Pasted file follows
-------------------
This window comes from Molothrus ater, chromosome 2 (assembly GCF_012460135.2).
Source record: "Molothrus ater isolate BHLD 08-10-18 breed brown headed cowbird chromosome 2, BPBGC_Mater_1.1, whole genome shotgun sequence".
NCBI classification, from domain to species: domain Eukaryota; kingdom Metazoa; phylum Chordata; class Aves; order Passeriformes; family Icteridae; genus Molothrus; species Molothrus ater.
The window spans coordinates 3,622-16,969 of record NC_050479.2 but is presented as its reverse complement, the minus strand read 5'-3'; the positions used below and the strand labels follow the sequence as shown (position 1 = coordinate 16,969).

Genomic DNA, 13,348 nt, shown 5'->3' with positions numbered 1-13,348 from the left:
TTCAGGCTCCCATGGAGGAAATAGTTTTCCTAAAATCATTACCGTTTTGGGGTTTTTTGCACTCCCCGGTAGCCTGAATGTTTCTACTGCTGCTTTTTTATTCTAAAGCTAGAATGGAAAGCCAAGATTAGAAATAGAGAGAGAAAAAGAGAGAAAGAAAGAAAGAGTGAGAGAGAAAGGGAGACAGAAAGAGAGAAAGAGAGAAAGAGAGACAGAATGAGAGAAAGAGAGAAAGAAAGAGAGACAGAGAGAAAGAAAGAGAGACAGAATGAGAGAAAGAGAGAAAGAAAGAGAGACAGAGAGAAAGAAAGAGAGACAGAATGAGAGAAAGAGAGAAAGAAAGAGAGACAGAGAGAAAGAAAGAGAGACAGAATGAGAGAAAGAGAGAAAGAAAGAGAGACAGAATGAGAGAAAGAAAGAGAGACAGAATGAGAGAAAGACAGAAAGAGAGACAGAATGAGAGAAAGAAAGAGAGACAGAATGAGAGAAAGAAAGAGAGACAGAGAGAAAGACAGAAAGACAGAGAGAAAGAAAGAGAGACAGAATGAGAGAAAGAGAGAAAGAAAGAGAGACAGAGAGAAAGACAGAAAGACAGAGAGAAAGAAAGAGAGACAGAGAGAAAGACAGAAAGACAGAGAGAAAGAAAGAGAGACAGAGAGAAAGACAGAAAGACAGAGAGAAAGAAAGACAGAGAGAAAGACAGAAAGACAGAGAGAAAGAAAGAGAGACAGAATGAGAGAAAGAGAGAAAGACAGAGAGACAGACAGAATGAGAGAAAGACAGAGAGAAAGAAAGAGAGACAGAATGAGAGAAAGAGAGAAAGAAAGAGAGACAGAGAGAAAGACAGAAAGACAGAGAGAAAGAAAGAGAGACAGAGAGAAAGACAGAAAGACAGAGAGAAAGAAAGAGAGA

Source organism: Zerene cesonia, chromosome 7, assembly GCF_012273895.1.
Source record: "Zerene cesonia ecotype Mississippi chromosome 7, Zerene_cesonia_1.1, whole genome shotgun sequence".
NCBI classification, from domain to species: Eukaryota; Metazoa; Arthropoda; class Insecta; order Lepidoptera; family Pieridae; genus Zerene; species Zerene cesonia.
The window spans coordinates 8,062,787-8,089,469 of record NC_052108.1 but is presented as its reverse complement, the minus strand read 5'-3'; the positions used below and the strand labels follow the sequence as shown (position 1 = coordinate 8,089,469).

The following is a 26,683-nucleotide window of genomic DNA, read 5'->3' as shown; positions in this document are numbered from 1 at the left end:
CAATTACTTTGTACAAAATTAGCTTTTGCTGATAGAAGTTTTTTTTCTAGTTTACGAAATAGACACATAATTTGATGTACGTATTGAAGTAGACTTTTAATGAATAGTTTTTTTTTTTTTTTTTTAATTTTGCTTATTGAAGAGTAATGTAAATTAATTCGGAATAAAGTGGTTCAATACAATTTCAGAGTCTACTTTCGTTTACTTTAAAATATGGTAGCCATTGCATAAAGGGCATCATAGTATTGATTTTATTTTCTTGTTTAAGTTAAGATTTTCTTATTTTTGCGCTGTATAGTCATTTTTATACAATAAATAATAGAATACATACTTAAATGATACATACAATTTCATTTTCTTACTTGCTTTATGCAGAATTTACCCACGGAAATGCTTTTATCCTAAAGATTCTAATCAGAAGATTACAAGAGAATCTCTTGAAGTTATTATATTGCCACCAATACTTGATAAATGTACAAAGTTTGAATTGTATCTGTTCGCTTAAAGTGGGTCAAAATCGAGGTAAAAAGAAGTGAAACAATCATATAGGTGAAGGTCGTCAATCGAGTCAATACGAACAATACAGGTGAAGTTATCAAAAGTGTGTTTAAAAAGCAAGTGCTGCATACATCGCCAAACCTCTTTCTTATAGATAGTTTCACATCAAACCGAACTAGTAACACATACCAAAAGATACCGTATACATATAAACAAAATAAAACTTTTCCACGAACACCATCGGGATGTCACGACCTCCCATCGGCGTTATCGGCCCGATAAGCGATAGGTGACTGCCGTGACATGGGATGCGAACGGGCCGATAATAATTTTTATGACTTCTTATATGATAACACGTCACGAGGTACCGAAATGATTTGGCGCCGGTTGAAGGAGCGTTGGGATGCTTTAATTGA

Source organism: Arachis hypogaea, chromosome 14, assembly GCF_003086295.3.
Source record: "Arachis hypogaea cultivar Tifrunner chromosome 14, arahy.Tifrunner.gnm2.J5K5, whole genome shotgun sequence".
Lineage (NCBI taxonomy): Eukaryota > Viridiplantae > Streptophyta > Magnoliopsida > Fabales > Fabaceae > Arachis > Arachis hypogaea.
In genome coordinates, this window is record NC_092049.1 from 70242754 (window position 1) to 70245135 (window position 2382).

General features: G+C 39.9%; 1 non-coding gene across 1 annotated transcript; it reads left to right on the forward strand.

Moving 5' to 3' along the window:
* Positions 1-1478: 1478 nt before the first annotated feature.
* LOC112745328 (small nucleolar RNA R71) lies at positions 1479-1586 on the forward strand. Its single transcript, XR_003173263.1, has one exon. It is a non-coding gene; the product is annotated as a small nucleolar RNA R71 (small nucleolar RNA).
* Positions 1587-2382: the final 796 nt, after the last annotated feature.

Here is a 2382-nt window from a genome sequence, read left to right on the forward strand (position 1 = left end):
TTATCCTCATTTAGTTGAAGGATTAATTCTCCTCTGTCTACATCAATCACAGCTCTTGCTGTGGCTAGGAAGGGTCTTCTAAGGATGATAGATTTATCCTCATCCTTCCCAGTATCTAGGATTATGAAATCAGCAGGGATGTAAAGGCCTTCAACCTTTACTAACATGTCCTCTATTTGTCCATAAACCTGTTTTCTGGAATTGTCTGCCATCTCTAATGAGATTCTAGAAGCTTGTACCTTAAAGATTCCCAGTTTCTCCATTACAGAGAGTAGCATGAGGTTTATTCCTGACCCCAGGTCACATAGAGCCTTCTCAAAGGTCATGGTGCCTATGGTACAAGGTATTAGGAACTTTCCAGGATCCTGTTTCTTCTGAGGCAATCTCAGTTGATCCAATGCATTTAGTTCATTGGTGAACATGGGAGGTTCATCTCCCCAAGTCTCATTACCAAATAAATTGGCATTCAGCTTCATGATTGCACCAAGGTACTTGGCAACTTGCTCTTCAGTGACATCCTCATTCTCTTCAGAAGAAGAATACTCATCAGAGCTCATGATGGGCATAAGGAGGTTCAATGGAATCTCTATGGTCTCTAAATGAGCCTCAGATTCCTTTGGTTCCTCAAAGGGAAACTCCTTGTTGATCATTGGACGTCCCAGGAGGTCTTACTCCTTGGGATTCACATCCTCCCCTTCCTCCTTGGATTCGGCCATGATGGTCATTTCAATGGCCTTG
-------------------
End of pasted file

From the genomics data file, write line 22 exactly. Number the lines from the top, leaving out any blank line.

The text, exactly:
Here is a 2382-nt window from a genome sequence, read left to right on the forward strand (position 1 = left end):